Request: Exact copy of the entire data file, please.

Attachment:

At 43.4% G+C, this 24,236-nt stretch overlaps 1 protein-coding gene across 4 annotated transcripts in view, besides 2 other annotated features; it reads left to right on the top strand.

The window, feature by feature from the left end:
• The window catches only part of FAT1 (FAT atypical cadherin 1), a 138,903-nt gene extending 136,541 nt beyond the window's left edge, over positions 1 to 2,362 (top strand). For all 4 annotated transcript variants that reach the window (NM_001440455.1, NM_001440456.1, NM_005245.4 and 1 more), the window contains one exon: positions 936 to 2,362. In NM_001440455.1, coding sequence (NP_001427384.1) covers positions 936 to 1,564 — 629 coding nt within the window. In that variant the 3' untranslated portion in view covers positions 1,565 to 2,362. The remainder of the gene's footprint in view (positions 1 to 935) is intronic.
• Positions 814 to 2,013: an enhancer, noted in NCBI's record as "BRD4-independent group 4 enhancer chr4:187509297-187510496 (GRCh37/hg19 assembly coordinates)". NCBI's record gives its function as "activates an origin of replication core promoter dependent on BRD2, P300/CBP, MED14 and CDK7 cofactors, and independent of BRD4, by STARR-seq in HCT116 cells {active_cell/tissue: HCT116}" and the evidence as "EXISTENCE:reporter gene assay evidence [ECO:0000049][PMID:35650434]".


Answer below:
At 43.4% G+C, this 24,236-nt stretch overlaps 1 protein-coding gene across 4 annotated transcripts in view, besides 2 other annotated features; it reads left to right on the top strand.

The window, feature by feature from the left end:
• The window catches only part of FAT1 (FAT atypical cadherin 1), a 138,903-nt gene extending 136,541 nt beyond the window's left edge, over positions 1 to 2,362 (top strand). For all 4 annotated transcript variants that reach the window (NM_001440455.1, NM_001440456.1, NM_005245.4 and 1 more), the window contains one exon: positions 936 to 2,362. In NM_001440455.1, coding sequence (NP_001427384.1) covers positions 936 to 1,564 — 629 coding nt within the window. In that variant the 3' untranslated portion in view covers positions 1,565 to 2,362. The remainder of the gene's footprint in view (positions 1 to 935) is intronic.
• Positions 814 to 2,013: an enhancer, noted in NCBI's record as "BRD4-independent group 4 enhancer chr4:187509297-187510496 (GRCh37/hg19 assembly coordinates)". NCBI's record gives its function as "activates an origin of replication core promoter dependent on BRD2, P300/CBP, MED14 and CDK7 cofactors, and independent of BRD4, by STARR-seq in HCT116 cells {active_cell/tissue: HCT116}" and the evidence as "EXISTENCE:reporter gene assay evidence [ECO:0000049][PMID:35650434]".